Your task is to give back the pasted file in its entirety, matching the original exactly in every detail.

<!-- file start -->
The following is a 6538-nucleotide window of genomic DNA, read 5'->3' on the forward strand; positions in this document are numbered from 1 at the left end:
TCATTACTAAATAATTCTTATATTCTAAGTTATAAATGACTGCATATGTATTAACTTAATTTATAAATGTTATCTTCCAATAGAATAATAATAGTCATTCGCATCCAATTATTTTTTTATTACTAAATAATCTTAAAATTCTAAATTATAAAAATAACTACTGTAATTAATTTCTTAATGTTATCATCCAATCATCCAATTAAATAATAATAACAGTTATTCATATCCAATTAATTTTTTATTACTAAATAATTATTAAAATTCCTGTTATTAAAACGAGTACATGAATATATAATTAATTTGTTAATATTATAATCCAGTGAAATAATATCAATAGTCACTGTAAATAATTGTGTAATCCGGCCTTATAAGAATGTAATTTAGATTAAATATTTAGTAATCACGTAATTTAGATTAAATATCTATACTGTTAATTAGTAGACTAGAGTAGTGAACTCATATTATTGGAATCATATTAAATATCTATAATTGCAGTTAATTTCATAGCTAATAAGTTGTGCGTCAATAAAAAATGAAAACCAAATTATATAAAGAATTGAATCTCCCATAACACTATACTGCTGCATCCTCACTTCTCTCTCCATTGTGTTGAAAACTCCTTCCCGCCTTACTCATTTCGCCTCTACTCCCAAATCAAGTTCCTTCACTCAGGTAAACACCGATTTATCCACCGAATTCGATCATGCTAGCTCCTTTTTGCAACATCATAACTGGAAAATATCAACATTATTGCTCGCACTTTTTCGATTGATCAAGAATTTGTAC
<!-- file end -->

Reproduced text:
The following is a 6538-nucleotide window of genomic DNA, read 5'->3' on the forward strand; positions in this document are numbered from 1 at the left end:
TCATTACTAAATAATTCTTATATTCTAAGTTATAAATGACTGCATATGTATTAACTTAATTTATAAATGTTATCTTCCAATAGAATAATAATAGTCATTCGCATCCAATTATTTTTTTATTACTAAATAATCTTAAAATTCTAAATTATAAAAATAACTACTGTAATTAATTTCTTAATGTTATCATCCAATCATCCAATTAAATAATAATAACAGTTATTCATATCCAATTAATTTTTTATTACTAAATAATTATTAAAATTCCTGTTATTAAAACGAGTACATGAATATATAATTAATTTGTTAATATTATAATCCAGTGAAATAATATCAATAGTCACTGTAAATAATTGTGTAATCCGGCCTTATAAGAATGTAATTTAGATTAAATATTTAGTAATCACGTAATTTAGATTAAATATCTATACTGTTAATTAGTAGACTAGAGTAGTGAACTCATATTATTGGAATCATATTAAATATCTATAATTGCAGTTAATTTCATAGCTAATAAGTTGTGCGTCAATAAAAAATGAAAACCAAATTATATAAAGAATTGAATCTCCCATAACACTATACTGCTGCATCCTCACTTCTCTCTCCATTGTGTTGAAAACTCCTTCCCGCCTTACTCATTTCGCCTCTACTCCCAAATCAAGTTCCTTCACTCAGGTAAACACCGATTTATCCACCGAATTCGATCATGCTAGCTCCTTTTTGCAACATCATAACTGGAAAATATCAACATTATTGCTCGCACTTTTTCGATTGATCAAGAATTTGTAC